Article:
# By what process do different sized stars form?

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• MikeeMiracle
In summary: My thinking is, surely this pressure/temperature needed for ignition is the same for all stars?No, but surely at the point of ignition the remaining dust and gas gets blown away by the solar wind. So either the giant star does not ignite until more material has gathered or the material gets added after ignition. I am just wondering which one it is or a 3rd option I have missed.
MikeeMiracle
TL;DR Summary
By what process do different sized stars form?
So the standard explanation for star formation says we have a disk of gas collapsing into itself until a certain pressure/temperature is reached at which point the star "ignites" and pushes away the rest of the material in the disk.

My thinking is, surely this pressure/temperature needed for ignition is the same for all stars? This line of thinking leads on to all stars being the same size when they first ignite? Using this logic, should all starts not be the same size?

I know I am missing something but doing web searches are only bringing up "how a star forms" answers and no explanations for why we have different sizes of star.

Clearly stars exist in many different sizes and temperatures so...which part of the puzzle am I missing and not taking into account that can explain the multitude of different star sizes? Logic would point to the stars igniting at different points and my previous statement about the pressure/temperature required for ignition being different for different stars...but why would this be so? Surely at the temperatures required, all matter just exists as plasma anyway?

Thanks

PeroK
Not all gas clouds are the same size.

russ_watters, stefan r and sophiecentaur
No, but surely at the point of ignition the remaining dust and gas gets blown away by the solar wind. So either the giant star does not ignite until more material has gathered or the material gets added after ignition. I am just wondering which one it is or a 3rd option I have missed.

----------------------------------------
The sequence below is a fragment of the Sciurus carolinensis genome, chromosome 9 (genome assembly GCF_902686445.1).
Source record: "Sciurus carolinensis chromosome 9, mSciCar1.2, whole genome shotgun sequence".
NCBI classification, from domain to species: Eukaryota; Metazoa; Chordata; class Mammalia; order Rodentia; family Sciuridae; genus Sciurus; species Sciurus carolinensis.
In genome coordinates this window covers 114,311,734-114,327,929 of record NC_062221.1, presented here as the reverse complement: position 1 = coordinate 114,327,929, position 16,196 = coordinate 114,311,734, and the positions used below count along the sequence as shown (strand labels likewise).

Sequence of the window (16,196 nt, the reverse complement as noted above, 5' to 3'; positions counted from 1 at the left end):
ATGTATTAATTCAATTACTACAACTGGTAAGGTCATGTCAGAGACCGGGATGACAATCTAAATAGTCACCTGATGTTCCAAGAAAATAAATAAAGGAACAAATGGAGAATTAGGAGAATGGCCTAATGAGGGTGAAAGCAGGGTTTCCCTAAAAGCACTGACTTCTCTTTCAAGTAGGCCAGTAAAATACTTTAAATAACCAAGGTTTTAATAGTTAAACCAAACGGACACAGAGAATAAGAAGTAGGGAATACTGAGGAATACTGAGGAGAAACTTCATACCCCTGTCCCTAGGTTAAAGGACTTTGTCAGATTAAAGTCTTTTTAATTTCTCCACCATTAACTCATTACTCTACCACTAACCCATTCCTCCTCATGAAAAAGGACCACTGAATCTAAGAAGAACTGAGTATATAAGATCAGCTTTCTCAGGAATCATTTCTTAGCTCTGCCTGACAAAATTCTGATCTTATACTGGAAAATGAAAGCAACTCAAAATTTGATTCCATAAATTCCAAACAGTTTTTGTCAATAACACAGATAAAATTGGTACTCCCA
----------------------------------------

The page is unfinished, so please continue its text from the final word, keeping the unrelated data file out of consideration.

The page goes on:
MikeeMiracle said:
No, but surely at the point of ignition the remaining dust and gas gets blown away by the solar wind. So either the giant star does not ignite until more material has gathered or the material gets added after ignition. I am just wondering which one it is or a 3rd option I have missed.
I think the process is quite complicated. I found this, for example:

http://www-astro.physics.ox.ac.uk/~podsi/klessen_starformation.pdf

anorlunda
MikeeMiracle said:
No, but surely at the point of ignition the remaining dust and gas gets blown away by the solar wind.

"Surely" is not the case. To expel the remaining gas requires stellar wind energy greater than binding energy. Furthermore, to do this quickly requires a huge amount of power.

MikeeMiracle said:
My thinking is, surely this pressure/temperature needed for ignition is the same for all stars?
Hi Mikee:

Different generations of stars, from eras following none or more of a series of supernovas, have different components which are generated by the supernovas from different components. This difference in star components can change the required pressure/temperature for ignition.